Cops, Cars, and Criminality

To the editor:
I’ve been a Phoenix police officer for only five years, and from day one I have been labeled a racist. I wanted to thank Heather Mac Donald for her article “The Racial Profiling Myth Debunked” (Spring 2002) and her willingness to report that racial profiling of traffic offenders is not really happening. It isn’t happening in violent and property offenses, either.

Besides the New Jersey Turnpike study Mac Donald cites, another resource is available to compare a given community’s minority population with its percentage of minority criminal suspects: the 911/Computer Aided Dispatch (CAD) system. With every 911 call, the citizen advises of the suspect’s race, sex, and approximate age. Citizens, who want crimes against their persons and property solved, describe their assailants as accurately as possible, without racial motivations. These reports are stored in the CAD systems for up to four years. A CAD audit would show why officers make contact with suspects of a certain race, sex, and age: that’s whom they are told to contact by the citizens they serve.

Ron Bryant
Phoenix, AZ

To the editor:
Mac Donald makes a rookie error. The fact that blacks speed in excess proportion to their population rate does not exonerate the police for stopping them in equal proportion to their speeding violations. That fact merely “proves” that speeding laws are racist, as they have a disproportionate effect on blacks. The police, by not adjusting their enforcement to account for this impact, are also racist.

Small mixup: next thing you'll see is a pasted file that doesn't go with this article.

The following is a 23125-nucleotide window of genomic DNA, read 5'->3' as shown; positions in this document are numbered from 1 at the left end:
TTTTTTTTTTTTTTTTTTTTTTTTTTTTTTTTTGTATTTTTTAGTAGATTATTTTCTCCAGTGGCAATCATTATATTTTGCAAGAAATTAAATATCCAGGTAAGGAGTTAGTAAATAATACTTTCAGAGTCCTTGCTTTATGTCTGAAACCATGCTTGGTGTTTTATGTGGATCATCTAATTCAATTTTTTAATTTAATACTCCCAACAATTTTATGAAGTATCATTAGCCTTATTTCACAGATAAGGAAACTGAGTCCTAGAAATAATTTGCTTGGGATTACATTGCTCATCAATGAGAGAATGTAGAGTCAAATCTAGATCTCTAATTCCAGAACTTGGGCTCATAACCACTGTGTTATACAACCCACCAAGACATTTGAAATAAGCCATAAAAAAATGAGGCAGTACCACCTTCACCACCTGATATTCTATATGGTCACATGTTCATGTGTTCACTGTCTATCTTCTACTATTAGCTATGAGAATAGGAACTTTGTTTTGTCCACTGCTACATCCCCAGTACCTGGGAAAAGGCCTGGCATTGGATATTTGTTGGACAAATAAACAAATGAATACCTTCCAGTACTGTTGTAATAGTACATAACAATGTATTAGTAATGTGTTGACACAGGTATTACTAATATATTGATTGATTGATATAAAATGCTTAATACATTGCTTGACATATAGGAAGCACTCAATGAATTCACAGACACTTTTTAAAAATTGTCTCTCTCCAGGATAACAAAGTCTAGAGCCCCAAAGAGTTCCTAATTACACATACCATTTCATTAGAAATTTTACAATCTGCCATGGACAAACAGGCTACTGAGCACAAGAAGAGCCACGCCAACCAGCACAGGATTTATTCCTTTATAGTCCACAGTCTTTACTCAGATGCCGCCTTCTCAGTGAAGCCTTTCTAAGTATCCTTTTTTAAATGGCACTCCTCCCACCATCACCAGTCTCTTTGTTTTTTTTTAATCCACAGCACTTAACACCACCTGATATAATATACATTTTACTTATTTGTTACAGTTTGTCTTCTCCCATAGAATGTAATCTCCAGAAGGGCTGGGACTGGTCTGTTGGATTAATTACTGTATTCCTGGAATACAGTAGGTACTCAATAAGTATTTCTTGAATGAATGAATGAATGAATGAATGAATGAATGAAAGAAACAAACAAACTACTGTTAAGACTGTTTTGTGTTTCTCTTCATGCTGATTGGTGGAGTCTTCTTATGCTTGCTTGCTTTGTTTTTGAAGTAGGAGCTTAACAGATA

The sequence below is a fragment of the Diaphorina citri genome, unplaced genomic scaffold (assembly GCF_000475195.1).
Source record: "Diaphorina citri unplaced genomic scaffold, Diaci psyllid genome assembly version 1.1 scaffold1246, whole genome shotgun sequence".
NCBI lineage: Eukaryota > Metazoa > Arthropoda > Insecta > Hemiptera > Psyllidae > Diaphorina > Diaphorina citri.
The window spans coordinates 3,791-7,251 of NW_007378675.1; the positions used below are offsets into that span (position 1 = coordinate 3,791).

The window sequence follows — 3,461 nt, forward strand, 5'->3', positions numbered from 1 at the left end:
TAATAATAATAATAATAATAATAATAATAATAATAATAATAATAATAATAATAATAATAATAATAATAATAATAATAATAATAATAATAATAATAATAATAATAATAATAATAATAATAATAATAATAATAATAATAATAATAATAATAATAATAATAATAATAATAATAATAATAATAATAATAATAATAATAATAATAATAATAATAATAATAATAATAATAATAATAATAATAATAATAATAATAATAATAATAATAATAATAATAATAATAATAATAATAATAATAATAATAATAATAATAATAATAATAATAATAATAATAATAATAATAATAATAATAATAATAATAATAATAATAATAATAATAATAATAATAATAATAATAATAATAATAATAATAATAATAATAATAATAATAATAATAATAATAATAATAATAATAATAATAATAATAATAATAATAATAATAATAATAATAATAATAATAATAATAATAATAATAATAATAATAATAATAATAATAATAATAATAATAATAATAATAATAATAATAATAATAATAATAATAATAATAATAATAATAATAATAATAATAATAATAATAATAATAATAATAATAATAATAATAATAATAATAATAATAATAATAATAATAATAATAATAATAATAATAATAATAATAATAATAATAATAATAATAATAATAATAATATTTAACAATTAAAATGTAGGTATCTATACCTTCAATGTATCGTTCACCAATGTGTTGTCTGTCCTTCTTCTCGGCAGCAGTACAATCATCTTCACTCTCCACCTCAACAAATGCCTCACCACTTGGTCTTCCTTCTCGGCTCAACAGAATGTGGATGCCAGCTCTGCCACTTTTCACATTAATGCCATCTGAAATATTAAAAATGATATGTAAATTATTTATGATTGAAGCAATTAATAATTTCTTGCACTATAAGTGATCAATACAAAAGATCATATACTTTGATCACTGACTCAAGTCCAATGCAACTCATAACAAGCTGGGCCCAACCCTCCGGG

don’t laugh—-that’s how the game is played these days.

Andy Freeman
Via e-mail

To the editor:
I retired at the age of 45 from the Philadelphia Police Department in 1998 after 24 years. I quit because I was fed up with being viewed as guilty until proven innocent. Sure, there must be some racist officers. But to claim there is widespread racial profiling is not supported by evidence and only serves to place barriers between good public servants and the minority community. Thanks to Heather Mac Donald on behalf of all officers who are colorblind and take their oath of office seriously.

Kenneth Walkling
Philadelphia, PA

To the editor:
On March 28, 2002, I was heading west on Bellevue Highway between M-50 and Cochran Road in Eaton County, Michigan, traveling at approximately 59 mph behind a silver Plymouth, when I noticed an Eaton County sheriff’s deputy coming to the corner of Bellevue and Gildart. The deputy was about to make a right, but after I passed, he turned left instead. After catching up to me, he paced my car and ran my plate. He then proceeded around me to run the plate of the car in front of me.

My girlfriend’s brother lives at the corner of Bellevue and Cochran, and seeing his truck in the driveway, I stopped to see him. He wasn’t home, so I left a note, got back into my car, and proceeded to work.